CSBA The President's Word - August 2014

The President's Word     - August 2014
 
Fellow Beekeepers, 


For those of you who have not already set aside the week of Nov. 17-21, 2014 to attend the CSBA Annual Convention, please do so today!

This year's 125th Annual Convention will be hosted by the Hyatt in Valencia, CA just north of Los Angeles with easy access to the I-5 freeway and very close to the Magic Mountain Theme Park and more for those familiar with the area. Please see the full-page ad at the bottom of this issue!

We are expecting a large turn-out of attendees from all over CA and around the country. There should be plenty of interest to both those making their living keeping bees as well as a large contingent of urban beekeepers, especially from the over 1,000 members of bee associations in Los Angeles and vicinity. I encourage all attendees to spend the extra dollars to stay at the Hyatt. Avoid the hassle of the morning commute; share a room to get the cost down. I am interested in booking as many rooms as possible since our group earns 1 complimentary room for every 50 rooms booked. These complimentary rooms are used to house some of our speakers, which saves the CSBA the cost of these rooms. We are bringing in many speakers that will need these rooms so please book your room today! Convention information is being added daily to the CSBA website so check back often to get the latest updates on the program. There will be links to most of our speaker biographies. 

Our September 4th CSBA board meeting is fast approaching. I encourage any CSBA member to attend these board meetings and get involved in supporting your organization. The CSBA Board of Directors is a core group of individuals that give up time out of their busy daily schedules to make the decisions that will better the beekeeping industry in CA. New blood is always welcome and encouraged. It is most important to share the burden in advancing the interests of CA beekeepers and beyond.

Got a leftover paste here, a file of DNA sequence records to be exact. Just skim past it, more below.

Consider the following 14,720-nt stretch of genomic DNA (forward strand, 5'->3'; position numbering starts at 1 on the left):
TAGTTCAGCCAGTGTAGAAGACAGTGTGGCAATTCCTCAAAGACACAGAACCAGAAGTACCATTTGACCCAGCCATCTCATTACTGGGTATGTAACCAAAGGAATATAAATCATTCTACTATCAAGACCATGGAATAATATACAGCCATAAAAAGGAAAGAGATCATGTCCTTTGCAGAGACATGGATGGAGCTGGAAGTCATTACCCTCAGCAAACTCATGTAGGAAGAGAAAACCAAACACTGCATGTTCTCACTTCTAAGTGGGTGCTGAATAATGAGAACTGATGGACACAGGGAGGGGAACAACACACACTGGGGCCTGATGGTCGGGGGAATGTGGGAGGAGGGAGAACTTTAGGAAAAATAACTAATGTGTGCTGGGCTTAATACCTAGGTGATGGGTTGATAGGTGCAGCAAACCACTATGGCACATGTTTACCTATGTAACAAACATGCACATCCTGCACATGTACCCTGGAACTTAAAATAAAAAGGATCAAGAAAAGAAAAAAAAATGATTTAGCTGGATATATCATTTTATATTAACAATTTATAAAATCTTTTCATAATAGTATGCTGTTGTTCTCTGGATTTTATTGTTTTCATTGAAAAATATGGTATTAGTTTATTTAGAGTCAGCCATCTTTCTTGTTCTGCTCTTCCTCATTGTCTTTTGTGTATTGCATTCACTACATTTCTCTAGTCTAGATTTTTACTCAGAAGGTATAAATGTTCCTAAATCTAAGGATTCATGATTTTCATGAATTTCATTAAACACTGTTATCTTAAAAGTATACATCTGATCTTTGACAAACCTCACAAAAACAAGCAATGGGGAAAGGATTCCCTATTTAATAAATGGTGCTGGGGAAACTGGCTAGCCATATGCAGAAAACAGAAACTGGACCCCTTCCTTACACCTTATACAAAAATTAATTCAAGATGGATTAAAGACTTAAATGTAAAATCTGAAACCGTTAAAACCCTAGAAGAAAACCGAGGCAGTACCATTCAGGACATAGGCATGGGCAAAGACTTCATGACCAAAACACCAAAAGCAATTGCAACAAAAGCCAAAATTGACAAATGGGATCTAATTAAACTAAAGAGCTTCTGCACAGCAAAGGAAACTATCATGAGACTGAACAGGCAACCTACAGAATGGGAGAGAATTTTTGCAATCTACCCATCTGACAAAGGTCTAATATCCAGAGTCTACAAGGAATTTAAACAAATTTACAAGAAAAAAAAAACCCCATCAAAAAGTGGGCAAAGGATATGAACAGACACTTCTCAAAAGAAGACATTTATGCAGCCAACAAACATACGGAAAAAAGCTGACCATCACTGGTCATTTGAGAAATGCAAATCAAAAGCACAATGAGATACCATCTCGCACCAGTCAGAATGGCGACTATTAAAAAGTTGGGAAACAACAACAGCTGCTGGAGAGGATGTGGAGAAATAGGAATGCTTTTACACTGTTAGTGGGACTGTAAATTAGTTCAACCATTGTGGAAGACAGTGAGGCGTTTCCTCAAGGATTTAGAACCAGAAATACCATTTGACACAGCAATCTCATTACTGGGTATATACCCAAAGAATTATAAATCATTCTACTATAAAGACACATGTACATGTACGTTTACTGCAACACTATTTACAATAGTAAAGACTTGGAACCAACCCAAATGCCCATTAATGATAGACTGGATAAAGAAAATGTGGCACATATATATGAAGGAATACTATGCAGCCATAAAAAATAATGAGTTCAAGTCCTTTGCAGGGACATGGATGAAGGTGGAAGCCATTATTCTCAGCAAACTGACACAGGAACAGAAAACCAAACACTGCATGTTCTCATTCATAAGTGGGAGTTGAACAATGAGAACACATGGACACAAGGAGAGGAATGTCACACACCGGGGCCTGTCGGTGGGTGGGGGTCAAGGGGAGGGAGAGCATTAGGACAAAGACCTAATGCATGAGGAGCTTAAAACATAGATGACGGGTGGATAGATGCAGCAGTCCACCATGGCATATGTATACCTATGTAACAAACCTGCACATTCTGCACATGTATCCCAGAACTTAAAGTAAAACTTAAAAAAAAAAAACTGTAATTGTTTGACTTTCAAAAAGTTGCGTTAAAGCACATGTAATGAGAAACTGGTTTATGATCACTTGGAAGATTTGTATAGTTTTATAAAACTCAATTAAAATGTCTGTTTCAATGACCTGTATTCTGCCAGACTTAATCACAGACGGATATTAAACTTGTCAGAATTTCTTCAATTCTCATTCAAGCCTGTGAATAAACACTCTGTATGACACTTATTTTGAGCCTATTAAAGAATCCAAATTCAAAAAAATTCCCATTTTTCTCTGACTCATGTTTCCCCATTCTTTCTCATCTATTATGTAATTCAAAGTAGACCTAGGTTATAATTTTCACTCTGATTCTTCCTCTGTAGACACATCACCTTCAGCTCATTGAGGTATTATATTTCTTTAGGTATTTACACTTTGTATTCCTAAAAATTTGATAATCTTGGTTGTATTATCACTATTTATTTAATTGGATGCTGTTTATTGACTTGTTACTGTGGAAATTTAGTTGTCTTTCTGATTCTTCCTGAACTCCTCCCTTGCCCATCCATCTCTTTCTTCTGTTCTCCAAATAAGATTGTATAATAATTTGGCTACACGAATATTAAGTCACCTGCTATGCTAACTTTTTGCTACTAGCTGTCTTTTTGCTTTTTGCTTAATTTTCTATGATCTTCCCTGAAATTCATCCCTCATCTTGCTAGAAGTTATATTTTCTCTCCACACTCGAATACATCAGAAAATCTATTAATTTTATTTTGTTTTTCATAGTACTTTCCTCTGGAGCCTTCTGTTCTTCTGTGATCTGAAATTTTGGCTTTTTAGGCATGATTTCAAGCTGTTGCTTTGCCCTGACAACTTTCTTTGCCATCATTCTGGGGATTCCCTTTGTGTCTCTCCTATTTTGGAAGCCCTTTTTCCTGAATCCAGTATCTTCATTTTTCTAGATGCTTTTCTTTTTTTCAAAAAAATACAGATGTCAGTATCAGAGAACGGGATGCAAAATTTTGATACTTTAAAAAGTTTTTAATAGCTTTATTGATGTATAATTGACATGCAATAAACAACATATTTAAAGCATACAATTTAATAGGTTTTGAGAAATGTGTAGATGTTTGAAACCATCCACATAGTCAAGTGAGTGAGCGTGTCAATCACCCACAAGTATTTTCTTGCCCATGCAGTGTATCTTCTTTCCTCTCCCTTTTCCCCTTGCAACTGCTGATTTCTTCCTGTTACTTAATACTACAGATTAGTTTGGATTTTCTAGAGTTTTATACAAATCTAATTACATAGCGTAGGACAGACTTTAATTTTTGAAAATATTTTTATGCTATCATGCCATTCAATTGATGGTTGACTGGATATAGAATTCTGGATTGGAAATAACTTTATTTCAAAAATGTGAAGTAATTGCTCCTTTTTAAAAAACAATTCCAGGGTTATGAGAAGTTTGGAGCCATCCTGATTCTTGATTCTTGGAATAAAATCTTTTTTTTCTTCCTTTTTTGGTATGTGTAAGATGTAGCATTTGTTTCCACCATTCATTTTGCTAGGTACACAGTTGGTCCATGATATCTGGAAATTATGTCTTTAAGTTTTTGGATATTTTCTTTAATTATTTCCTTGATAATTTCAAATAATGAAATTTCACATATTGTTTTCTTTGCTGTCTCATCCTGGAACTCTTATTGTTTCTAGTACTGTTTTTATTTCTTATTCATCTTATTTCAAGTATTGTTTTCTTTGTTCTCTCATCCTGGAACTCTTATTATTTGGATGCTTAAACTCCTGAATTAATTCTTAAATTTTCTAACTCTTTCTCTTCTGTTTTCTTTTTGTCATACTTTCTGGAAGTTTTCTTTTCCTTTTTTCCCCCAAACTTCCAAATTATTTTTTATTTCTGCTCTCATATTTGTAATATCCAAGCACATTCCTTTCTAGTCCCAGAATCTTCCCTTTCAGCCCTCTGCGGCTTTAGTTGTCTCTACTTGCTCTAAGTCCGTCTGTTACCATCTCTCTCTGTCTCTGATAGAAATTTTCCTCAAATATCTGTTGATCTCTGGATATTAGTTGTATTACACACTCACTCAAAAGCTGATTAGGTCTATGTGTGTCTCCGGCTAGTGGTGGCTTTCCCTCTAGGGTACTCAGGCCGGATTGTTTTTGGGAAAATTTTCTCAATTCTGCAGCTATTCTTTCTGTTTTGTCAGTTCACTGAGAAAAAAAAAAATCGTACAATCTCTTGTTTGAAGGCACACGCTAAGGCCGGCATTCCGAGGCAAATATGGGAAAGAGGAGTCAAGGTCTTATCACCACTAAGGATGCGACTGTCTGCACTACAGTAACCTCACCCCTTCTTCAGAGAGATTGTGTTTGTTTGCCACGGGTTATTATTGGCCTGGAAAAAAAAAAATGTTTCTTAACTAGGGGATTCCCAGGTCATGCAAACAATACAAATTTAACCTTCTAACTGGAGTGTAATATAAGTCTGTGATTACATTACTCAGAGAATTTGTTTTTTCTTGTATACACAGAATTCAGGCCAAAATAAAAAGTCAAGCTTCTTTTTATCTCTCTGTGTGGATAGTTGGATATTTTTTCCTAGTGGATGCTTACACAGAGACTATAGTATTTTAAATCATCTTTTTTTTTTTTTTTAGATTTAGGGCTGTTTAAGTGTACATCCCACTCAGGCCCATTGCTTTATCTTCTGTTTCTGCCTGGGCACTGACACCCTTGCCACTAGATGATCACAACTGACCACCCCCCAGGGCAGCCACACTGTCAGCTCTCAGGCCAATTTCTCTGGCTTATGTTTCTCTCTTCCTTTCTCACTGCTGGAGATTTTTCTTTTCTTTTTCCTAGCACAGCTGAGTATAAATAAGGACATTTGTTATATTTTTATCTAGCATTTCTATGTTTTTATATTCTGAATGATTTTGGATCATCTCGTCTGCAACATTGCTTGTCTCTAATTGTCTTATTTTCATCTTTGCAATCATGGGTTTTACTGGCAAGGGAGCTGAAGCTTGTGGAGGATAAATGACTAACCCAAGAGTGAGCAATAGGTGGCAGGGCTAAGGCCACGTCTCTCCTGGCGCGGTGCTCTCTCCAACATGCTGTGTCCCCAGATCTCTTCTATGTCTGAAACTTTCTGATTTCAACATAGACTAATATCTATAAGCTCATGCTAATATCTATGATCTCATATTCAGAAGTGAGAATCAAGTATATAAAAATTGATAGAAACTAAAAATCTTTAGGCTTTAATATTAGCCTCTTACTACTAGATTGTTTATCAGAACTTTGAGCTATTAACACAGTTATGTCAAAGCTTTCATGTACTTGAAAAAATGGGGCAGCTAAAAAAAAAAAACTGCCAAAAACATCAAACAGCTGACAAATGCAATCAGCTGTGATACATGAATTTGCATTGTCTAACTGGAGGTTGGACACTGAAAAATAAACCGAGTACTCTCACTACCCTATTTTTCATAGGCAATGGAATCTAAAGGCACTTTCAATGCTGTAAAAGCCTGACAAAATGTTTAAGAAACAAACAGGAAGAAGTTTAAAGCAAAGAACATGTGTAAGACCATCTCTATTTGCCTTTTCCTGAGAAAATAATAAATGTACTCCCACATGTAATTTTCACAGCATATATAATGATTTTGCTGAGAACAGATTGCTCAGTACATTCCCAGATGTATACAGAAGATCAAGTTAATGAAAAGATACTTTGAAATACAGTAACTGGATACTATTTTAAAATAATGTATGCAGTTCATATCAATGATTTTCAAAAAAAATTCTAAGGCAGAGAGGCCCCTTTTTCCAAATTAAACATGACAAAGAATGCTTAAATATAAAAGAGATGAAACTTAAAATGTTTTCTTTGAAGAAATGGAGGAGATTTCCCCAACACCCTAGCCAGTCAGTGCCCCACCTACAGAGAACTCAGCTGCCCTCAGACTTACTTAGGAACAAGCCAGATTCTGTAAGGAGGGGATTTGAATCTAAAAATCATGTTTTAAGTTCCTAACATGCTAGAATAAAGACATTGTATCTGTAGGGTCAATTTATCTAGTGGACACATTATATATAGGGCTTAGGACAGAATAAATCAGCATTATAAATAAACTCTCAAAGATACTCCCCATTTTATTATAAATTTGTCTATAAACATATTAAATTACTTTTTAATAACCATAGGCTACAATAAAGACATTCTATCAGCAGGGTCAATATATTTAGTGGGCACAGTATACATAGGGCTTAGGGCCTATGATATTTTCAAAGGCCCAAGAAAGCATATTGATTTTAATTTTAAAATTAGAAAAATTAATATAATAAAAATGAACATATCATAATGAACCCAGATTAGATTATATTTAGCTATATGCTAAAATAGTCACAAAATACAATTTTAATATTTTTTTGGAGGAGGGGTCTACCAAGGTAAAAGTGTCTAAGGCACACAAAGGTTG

Work is being done to make almond orchards a safer place for bees. Your Board of Directors is working hard to communicate with almond growers and Pest Control Advisors (PCA's) to mitigate bee health problems that occurred last season during almond pollination and to avoid the same problems this coming pollination season. There will be a panel at the CSBA convention with representatives from the almond Industry, PCA's, and beekeepers affected by bee kills last year in almonds. The goal - finding a safer path for bees in almond pollination in 2015. 

There are important meetings to attend to. Your CSBA President is planning to attend a follow-up meeting to the high level meeting held in Washington D.C. last March that resulted in a memorandum from President Obama in support of Honey Bee Health and Forage support systems. This USDA Forage and Nutrition Summit will also be in Washington D.C. in October. I believe Day 1 of the summit is open to the public. Day 2 will focus on working groups and will be limited to invited participants. This meeting will be followed by the 14th Annual North American Pollinator Protection Campaign (NAPPC) Conference. I expect a number of attendees at both these meetings will be in attendance at our CSBA Convention in November. I hope to get those attendees to regurgitate information gleaned from these meetings.